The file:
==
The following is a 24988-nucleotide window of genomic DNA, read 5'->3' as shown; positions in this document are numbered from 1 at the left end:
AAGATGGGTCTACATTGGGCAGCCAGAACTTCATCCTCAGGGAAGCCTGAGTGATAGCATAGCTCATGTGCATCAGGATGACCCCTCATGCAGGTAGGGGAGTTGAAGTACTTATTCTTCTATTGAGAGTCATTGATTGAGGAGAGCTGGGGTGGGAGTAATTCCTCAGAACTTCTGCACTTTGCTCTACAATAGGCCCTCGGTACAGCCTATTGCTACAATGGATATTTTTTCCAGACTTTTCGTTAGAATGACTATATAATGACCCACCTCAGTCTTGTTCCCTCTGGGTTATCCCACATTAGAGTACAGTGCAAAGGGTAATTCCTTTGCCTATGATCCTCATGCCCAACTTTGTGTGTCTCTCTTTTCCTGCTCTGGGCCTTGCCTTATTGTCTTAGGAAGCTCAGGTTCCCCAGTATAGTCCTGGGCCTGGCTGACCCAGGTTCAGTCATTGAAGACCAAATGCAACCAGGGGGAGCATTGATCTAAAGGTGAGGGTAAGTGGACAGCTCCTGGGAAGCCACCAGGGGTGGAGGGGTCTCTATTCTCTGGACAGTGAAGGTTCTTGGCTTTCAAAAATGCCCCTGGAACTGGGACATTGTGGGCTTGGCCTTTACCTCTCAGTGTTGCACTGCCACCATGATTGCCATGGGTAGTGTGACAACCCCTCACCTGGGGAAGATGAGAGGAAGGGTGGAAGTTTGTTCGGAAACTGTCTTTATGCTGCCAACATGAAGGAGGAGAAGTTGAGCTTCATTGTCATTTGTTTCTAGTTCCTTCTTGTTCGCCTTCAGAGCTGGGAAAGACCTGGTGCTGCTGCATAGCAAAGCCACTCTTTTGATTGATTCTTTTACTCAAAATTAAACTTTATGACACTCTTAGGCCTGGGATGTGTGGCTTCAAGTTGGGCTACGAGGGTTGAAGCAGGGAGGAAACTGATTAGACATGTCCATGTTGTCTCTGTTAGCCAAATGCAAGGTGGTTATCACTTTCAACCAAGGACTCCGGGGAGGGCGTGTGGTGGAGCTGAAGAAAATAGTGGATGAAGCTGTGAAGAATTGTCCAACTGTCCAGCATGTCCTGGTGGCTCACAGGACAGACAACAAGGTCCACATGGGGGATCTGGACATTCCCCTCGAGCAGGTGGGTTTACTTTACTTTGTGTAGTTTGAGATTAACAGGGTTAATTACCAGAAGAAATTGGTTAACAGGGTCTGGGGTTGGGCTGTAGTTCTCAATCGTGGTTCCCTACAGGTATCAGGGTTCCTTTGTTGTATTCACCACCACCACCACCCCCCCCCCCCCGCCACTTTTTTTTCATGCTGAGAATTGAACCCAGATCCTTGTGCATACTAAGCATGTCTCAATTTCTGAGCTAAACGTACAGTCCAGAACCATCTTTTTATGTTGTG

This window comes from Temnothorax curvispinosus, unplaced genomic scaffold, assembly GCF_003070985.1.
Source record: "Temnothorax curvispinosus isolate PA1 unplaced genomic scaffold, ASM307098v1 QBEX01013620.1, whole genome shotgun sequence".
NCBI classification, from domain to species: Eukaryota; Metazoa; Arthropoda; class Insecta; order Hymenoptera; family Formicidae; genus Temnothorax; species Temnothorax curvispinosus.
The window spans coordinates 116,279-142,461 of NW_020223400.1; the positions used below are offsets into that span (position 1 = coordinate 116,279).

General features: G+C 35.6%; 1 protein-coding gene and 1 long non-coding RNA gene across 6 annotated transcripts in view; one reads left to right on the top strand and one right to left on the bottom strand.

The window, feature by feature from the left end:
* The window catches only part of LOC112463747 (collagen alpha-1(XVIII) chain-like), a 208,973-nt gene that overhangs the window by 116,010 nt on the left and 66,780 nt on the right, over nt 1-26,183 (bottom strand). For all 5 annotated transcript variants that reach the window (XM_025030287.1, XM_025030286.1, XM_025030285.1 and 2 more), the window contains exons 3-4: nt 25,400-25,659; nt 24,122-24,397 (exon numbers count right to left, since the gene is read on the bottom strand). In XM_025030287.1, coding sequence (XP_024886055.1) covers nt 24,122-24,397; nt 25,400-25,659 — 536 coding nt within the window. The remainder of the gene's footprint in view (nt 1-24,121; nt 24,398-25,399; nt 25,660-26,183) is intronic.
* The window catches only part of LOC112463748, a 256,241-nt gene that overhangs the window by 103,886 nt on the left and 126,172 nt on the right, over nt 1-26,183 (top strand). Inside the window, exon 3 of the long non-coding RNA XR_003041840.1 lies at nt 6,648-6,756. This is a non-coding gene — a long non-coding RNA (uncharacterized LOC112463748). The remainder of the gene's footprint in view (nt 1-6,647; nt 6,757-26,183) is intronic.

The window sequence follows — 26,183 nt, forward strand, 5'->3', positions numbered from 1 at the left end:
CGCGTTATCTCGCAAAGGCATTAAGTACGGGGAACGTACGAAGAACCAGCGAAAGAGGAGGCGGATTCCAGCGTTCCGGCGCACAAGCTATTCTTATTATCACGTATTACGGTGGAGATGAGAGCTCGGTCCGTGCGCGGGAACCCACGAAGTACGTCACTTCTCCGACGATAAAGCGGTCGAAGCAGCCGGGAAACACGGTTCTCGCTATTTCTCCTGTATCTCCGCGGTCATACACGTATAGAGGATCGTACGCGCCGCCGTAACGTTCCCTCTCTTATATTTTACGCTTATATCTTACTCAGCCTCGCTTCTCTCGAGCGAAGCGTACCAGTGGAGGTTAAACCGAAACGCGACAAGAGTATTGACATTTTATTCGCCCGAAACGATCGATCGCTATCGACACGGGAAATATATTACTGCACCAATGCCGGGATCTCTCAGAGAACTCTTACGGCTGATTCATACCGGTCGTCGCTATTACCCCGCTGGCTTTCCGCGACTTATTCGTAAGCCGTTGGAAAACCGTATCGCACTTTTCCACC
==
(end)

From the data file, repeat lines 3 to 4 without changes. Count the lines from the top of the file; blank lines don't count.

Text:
This window comes from Temnothorax curvispinosus, unplaced genomic scaffold, assembly GCF_003070985.1.
Source record: "Temnothorax curvispinosus isolate PA1 unplaced genomic scaffold, ASM307098v1 QBEX01013620.1, whole genome shotgun sequence".